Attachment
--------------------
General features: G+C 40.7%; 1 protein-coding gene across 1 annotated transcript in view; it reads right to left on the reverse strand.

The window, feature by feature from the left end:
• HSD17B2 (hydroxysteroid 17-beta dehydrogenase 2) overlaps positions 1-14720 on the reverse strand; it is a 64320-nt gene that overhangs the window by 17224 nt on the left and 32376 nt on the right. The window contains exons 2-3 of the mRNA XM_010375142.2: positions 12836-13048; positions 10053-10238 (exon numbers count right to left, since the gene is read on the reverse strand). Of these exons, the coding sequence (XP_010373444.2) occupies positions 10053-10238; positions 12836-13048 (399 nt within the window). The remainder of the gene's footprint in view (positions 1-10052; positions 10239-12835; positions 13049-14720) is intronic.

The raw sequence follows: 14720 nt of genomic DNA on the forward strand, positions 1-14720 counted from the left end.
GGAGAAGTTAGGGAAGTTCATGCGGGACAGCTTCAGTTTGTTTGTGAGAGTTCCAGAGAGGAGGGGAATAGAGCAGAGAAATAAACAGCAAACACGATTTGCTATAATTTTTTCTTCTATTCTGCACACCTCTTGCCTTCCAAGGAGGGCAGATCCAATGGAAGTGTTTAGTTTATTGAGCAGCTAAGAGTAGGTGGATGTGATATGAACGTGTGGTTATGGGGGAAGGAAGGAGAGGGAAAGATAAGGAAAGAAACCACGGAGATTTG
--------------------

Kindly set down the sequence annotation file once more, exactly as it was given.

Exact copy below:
General features: G+C 40.7%; 1 protein-coding gene across 1 annotated transcript in view; it reads right to left on the reverse strand.

The window, feature by feature from the left end:
• HSD17B2 (hydroxysteroid 17-beta dehydrogenase 2) overlaps positions 1-14720 on the reverse strand; it is a 64320-nt gene that overhangs the window by 17224 nt on the left and 32376 nt on the right. The window contains exons 2-3 of the mRNA XM_010375142.2: positions 12836-13048; positions 10053-10238 (exon numbers count right to left, since the gene is read on the reverse strand). Of these exons, the coding sequence (XP_010373444.2) occupies positions 10053-10238; positions 12836-13048 (399 nt within the window). The remainder of the gene's footprint in view (positions 1-10052; positions 10239-12835; positions 13049-14720) is intronic.

The raw sequence follows: 14720 nt of genomic DNA on the forward strand, positions 1-14720 counted from the left end.
GGAGAAGTTAGGGAAGTTCATGCGGGACAGCTTCAGTTTGTTTGTGAGAGTTCCAGAGAGGAGGGGAATAGAGCAGAGAAATAAACAGCAAACACGATTTGCTATAATTTTTTCTTCTATTCTGCACACCTCTTGCCTTCCAAGGAGGGCAGATCCAATGGAAGTGTTTAGTTTATTGAGCAGCTAAGAGTAGGTGGATGTGATATGAACGTGTGGTTATGGGGGAAGGAAGGAGAGGGAAAGATAAGGAAAGAAACCACGGAGATTTG